T

he courtroom is shocked into silence. The confused security guard looks back and forth between my biological father and my adoptive father, unsure of how to react. Abba and Ima stare at Elkaradi in disbelief.

I remain frozen in place, my thoughts racing. Musa Elkaradi claims to be Yael’s real father. The man has proof that he is my biological father. What does this mean? Yael and I are siblings! The woman in the hospital we think is her mother — is she also my mother? I feel shaky all over.

Of course this is exactly the moment the judge chooses to enter the courtroom. “Seder! Order in the court!” she demands, and everyone turns their attention to her.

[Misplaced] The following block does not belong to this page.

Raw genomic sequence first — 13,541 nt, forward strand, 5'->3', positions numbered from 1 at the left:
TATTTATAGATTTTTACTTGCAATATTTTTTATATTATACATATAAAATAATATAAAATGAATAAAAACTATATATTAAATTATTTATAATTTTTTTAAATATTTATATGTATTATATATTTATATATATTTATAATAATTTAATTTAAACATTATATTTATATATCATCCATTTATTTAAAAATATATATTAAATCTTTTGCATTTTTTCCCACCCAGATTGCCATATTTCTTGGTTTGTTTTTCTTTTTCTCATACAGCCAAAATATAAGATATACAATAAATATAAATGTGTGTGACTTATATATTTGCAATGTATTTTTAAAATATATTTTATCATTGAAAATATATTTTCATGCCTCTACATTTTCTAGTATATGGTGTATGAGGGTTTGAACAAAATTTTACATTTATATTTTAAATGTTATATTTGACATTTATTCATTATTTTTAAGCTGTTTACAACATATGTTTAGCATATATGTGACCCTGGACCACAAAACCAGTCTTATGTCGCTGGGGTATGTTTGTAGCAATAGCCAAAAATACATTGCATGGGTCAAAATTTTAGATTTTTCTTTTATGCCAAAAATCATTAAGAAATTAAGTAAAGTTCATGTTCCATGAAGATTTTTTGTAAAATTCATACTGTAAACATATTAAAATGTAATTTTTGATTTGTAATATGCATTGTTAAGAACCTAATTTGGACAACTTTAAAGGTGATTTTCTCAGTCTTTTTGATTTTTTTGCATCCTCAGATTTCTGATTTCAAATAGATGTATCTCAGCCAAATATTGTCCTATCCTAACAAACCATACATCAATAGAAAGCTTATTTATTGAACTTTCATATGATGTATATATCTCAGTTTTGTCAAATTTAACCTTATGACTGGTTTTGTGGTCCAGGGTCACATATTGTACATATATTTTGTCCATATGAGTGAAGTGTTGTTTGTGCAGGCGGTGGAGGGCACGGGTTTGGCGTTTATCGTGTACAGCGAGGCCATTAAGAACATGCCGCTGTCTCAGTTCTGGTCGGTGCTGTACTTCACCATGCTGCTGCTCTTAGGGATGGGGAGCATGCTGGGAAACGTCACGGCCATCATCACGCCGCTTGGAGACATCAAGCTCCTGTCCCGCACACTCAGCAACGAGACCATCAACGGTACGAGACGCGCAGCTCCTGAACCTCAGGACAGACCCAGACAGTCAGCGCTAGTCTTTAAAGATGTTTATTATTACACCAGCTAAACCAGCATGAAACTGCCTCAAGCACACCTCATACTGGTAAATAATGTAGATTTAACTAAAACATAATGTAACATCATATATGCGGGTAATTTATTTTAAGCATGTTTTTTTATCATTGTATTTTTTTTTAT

I hear Elkaradi say something to my mother before he returns to his place on the other side of the room. “What did he say to you?” my father asks.

Ima looks upset. “He said,” she whispers, “that he’s willing to trade. He will get his son and we can keep his daughter.”

Abba turns his eyes towards Elkaradi. If looks could kill, our problems would be over. I shiver. My father places his arm on my shoulder.

The judge stands like a statue for a long time, her fierce gaze taking in every person present. Finally she adjusts her long black robe and sits down. It’s a relief to be off my feet.

I study the judge’s face. Her expression is severe. Yael hasn’t stopped crying since Musa Elkaradi gave her back to Ima. I wish I could do something to help her, but what can I do? Yael is too distraught to notice anything. In the quiet courtroom her sobs sound very loud. The judge shouts at Ima. “If you can’t make that child be quiet, you must leave the courtroom immediately!”

 

 (Excerpted from Mishpacha Jr., Issue 725)